11 Songs, 40 Minutes

EDITORS’ NOTES

When Todd Rundgren heard the first demo tape from Sparks—who were then called Halfnelson—he was the only person in the music industry to respond positively to this wacky group of UCLA art students. As a producer, Rundgren shared with brothers Russell and Ron Mael a love for English pop music, complex and witty arrangements, and all manner of studio experimentation. Hence, while Sparks’ eponymous debut could have easily muted their idiosyncrasies, it instead forms a blueprint for all the colorful and creative mischief the Maels would build in the years to come. The wonderful thing about this album is that it contains all the theatrical energy of Sparks’ later years, but within the context of what's still essentially a guitar rock album. You could draw a line from “Wonder Girls,” “Roger,” and “Slowboat” to T. Rex, David Bowie, and Queen, but there's something in Sparks that's at once stranger and brighter than those better-known acts. In a delightful way, the songs sound like the work of daffy scientists, but there are also instances of gloriously gritty rock 'n' roll, including the stunning closer, “(No More) Mr. Nice Guys.”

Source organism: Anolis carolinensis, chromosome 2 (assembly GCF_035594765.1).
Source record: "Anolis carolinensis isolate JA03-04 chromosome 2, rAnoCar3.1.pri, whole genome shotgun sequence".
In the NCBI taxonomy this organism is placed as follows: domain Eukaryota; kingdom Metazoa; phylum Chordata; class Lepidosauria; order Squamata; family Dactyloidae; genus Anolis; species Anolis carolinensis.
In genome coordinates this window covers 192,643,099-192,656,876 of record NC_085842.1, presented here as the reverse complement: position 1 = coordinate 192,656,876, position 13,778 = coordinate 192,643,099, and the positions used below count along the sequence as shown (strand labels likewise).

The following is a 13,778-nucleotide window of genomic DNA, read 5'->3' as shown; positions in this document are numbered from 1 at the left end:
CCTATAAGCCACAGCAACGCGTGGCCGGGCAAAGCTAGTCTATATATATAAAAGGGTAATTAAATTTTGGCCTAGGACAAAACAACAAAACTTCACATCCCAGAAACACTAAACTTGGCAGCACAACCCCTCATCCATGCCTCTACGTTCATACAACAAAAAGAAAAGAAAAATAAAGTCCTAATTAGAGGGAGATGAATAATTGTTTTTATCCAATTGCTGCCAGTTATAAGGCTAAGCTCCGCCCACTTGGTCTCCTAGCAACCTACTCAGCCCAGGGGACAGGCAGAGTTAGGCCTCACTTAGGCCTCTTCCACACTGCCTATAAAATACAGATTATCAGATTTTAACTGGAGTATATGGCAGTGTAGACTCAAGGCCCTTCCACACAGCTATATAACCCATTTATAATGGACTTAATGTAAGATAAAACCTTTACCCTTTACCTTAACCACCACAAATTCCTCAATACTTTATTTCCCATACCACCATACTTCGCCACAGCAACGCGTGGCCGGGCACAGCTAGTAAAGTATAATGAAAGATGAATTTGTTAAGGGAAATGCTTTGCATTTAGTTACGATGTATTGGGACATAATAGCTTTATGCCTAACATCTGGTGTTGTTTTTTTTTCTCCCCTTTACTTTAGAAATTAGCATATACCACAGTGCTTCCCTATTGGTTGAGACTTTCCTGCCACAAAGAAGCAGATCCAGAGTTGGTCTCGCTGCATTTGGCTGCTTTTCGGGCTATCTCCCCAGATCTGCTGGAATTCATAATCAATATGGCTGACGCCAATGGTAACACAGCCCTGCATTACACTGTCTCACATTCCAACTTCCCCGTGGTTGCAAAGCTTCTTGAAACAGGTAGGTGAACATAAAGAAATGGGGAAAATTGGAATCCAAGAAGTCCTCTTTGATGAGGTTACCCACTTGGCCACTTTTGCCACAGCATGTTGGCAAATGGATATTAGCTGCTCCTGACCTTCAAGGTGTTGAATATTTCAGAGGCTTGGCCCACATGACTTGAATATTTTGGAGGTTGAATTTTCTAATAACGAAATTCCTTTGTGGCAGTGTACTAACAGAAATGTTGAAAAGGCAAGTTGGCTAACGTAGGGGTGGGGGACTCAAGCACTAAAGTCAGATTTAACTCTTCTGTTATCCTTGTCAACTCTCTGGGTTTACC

EDITORS’ NOTES

When Todd Rundgren heard the first demo tape from Sparks—who were then called Halfnelson—he was the only person in the music industry to respond positively to this wacky group of UCLA art students. As a producer, Rundgren shared with brothers Russell and Ron Mael a love for English pop music, complex and witty arrangements, and all manner of studio experimentation. Hence, while Sparks’ eponymous debut could have easily muted their idiosyncrasies, it instead forms a blueprint for all the colorful and creative mischief the Maels would build in the years to come. The wonderful thing about this album is that it contains all the theatrical energy of Sparks’ later years, but within the context of what's still essentially a guitar rock album. You could draw a line from “Wonder Girls,” “Roger,” and “Slowboat” to T. Rex, David Bowie, and Queen, but there's something in Sparks that's at once stranger and brighter than those better-known acts. In a delightful way, the songs sound like the work of daffy scientists, but there are also instances of gloriously gritty rock 'n' roll, including the stunning closer, “(No More) Mr. Nice Guys.”

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